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Spain’s Secret Islands

Condé Nast Traveler Logo By Benjamin Kemper of Condé Nast Traveler | Slide 1 of 9: Cabrera is where Mallorcans go to unwind when there’s trouble—or simply too many tourists—in paradise. But visitors to this scrubby, uninhabited islet six miles south of Mallorca weren’t always so tame: Previous denizens have included Berber pirates, French prisoners of war, Spanish soldiers, and misbehaving monks. Aside from a crumbling 14th-century castle and a far-flung lighthouse (a four-hour hike from the harbor), the human footprint here is next to nil. Keep your eyes peeled for rare wildlife such as the Balearic shearwater and Lilford’s wall lizard. Note to prospective overnighters: There are only 12 beds on the island (available in the no-frills Cabrera Hostel), and they fill up quickly.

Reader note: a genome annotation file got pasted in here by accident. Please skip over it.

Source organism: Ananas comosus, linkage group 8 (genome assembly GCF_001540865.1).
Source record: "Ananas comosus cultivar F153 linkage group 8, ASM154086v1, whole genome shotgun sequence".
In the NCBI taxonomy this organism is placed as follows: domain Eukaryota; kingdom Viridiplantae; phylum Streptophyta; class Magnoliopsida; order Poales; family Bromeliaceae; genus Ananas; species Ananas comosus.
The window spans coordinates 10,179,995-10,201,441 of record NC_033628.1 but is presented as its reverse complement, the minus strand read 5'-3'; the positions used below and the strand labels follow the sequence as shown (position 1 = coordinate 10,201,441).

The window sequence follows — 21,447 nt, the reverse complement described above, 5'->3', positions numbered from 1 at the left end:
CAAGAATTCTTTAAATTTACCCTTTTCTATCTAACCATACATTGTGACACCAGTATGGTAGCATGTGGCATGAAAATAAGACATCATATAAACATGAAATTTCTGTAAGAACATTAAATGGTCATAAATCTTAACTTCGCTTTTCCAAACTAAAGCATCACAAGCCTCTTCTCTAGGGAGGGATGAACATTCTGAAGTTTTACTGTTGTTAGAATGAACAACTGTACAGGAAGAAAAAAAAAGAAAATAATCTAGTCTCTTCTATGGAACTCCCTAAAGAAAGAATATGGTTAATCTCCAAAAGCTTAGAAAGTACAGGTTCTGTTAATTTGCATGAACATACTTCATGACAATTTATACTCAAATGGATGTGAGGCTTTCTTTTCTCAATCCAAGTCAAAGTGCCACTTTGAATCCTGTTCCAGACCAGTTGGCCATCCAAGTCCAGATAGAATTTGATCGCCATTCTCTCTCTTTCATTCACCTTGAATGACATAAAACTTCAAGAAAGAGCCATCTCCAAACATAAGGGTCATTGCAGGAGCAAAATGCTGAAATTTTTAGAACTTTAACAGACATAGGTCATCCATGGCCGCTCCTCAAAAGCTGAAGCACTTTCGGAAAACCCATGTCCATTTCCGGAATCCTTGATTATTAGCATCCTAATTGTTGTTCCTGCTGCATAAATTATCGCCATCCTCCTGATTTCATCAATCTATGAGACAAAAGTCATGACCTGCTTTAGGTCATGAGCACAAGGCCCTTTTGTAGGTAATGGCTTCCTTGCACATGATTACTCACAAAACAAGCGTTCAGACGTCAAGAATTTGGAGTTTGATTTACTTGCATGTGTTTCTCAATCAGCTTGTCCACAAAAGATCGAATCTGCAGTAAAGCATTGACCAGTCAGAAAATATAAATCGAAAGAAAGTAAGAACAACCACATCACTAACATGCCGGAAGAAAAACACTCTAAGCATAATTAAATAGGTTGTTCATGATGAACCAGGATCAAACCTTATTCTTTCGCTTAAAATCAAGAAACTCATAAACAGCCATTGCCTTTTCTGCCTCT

We know you’ve heard of clubby Ibiza and its more cosmopolitan sibling, Mallorca. Maybe Gran Canaria rings a bell for its wispy sand dunes, or Menorca for its bohemian beaches. But Spain presides over more than 60 islands, a mix of virgin nature reserves, uninhabited islets, and honeymoon-worthy oases—and most fly completely under the radar. To truly get away from it all, look beyond Spain’s usual suspects and discover one of these lesser-known escapes.

© Alamy

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